Paleoclimate science - its principles and importance to society
Biological proxies such as diatoms, foraminifers, ostracodes, and pollen allow scientists to make inferences about climate conditions in the past.Learn More
Climate and Land Use Change
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A pioneer in mapping global land cover change and the team behind the United States’ most advanced land surface mapping satellite have both been honored with the 2014 William T. Pecora Award for achievement in Earth remote sensing.
The U.S. Geological Survey today announced the availability of a report, "Palila Restoration Research, 1996−2012," which summarizes long-term studies on the conservation biology of the palila (Loxioides bailleui), a critically endangered Hawaiian forest bird found only on the upper slopes of Mauna Kea Volcano.
The distribution of birds in the United States today will probably look very different in 60 years as a result of climate, land use and land cover changes.
Successfully resolving California’s long-standing water supply and ecosystem restoration conflicts in the Delta depends on sound policy based on the best available science.
Landscape change in Pennsylvania's Cameron, Clarion, Elk, Forest, Jefferson, McKean, Potter, and Warren counties resulting from construction of well pads, new roads and pipelines for natural gas and coalbed methane development is being documented to help determine the potential consequences for ecosystems and wildlife, according to a new U.S. Geological Survey report.
Collaboration between federal Climate Science Centers, partner agencies and tribes is vital for minimizing and adapting to potential harmful effects of climate change on human society and surrounding ecosystems, according to a newly-released U.S. Geological Survey circular.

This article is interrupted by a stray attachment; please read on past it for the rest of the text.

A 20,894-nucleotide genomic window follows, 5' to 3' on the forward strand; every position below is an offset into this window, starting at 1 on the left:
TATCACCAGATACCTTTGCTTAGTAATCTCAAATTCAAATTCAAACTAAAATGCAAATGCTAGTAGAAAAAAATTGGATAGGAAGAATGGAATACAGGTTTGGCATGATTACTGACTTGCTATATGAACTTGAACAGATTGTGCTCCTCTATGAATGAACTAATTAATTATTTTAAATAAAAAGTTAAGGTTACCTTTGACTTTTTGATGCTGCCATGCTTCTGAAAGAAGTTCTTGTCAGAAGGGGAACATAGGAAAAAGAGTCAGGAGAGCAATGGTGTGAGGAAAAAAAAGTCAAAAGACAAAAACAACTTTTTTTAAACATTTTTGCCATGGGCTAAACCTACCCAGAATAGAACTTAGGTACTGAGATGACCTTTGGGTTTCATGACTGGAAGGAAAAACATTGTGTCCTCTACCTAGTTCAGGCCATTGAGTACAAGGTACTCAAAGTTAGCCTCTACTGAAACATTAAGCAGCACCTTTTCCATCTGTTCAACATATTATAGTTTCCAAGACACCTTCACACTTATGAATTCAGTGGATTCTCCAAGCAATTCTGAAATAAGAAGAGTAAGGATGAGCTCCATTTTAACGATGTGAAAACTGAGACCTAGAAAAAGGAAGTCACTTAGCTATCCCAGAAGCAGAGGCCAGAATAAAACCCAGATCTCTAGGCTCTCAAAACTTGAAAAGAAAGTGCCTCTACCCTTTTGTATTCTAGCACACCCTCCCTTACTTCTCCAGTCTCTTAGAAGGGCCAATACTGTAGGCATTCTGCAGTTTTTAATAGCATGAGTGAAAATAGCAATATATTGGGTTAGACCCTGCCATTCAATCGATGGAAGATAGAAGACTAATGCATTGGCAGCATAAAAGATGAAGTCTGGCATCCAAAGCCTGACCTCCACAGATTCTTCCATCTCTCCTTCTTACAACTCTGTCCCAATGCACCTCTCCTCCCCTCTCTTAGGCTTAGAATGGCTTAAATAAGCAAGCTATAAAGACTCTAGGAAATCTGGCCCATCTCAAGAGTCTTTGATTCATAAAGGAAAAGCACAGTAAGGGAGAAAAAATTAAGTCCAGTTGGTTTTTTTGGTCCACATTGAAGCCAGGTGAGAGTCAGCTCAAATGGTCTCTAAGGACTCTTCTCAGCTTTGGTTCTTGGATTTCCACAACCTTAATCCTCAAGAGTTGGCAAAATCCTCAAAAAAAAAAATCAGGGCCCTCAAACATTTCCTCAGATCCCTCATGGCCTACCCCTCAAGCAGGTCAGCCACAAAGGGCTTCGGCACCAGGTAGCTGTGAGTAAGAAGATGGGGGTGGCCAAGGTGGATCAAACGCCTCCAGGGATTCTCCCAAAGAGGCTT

Fog is more than just nature’s air conditioning keeping Bay Area residents cool while others in California bake in the summer’s heat; it is also extremely valuable for the local economy for everything from wine production to tourism.
Urban areas in the Southeastern United States will double in size by 2060 unless there are significant changes to land development, according to a new study by the Department of Interior’s Southeast Climate Science Center and North Carolina State University.
Announced on the one-year anniversary of President Obama’s Climate Action Plan (310 KB PDF; page 16 - Providing a Toolkit for Climage Resilience), a new “Land Carbon Viewer” allows users to see the land carbon storage and change in their ecosystems between 2005 and 2050 in the lower 48 states.
On the one-year anniversary of President Obama’s Climate Action Plan, Secretary of the Interior Sally Jewell today released a new report showing that forests, wetlands and farms in the eastern United States naturally store 300 million tons of carbon a year (1,100 million tons of CO2 equivalent).
A recent study conducted by scientists from the U.S. Geological Survey and published in the Journal of Geophysical Research – Biogeosciencesfound that a combination of climate and human activities (diversion and reservoirs) controls the movement of carbon in two large western river basins, the Colorado and the Missouri Rivers.